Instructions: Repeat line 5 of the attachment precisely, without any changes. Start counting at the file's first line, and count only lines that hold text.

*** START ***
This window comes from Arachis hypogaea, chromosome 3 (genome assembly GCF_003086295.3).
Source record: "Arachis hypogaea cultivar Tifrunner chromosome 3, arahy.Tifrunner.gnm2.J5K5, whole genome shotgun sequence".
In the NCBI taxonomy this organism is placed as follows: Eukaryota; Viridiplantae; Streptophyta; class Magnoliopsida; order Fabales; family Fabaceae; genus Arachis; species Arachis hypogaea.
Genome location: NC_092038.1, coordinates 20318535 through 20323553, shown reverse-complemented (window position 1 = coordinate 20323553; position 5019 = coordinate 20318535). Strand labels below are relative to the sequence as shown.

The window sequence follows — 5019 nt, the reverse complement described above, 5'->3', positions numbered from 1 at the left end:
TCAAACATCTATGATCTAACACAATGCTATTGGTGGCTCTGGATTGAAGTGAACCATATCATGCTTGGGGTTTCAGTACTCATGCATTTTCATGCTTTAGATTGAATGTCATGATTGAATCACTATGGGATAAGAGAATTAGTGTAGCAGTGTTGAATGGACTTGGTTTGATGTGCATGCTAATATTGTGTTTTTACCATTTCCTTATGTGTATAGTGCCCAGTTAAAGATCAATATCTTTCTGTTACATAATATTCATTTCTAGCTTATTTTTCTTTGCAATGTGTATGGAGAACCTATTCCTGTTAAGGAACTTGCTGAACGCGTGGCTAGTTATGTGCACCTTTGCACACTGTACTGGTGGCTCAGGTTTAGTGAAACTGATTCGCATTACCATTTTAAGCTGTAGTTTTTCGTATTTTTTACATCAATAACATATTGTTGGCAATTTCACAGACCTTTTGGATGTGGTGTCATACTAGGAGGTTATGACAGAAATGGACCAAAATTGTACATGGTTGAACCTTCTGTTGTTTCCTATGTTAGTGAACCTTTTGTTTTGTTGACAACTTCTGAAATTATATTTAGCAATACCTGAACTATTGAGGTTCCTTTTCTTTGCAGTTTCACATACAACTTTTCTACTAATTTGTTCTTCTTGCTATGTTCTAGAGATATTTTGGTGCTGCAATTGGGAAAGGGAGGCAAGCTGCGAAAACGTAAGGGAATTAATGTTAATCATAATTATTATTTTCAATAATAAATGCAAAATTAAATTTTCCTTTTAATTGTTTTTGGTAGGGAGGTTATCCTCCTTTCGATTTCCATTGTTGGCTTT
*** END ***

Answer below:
The window sequence follows — 5019 nt, the reverse complement described above, 5'->3', positions numbered from 1 at the left end: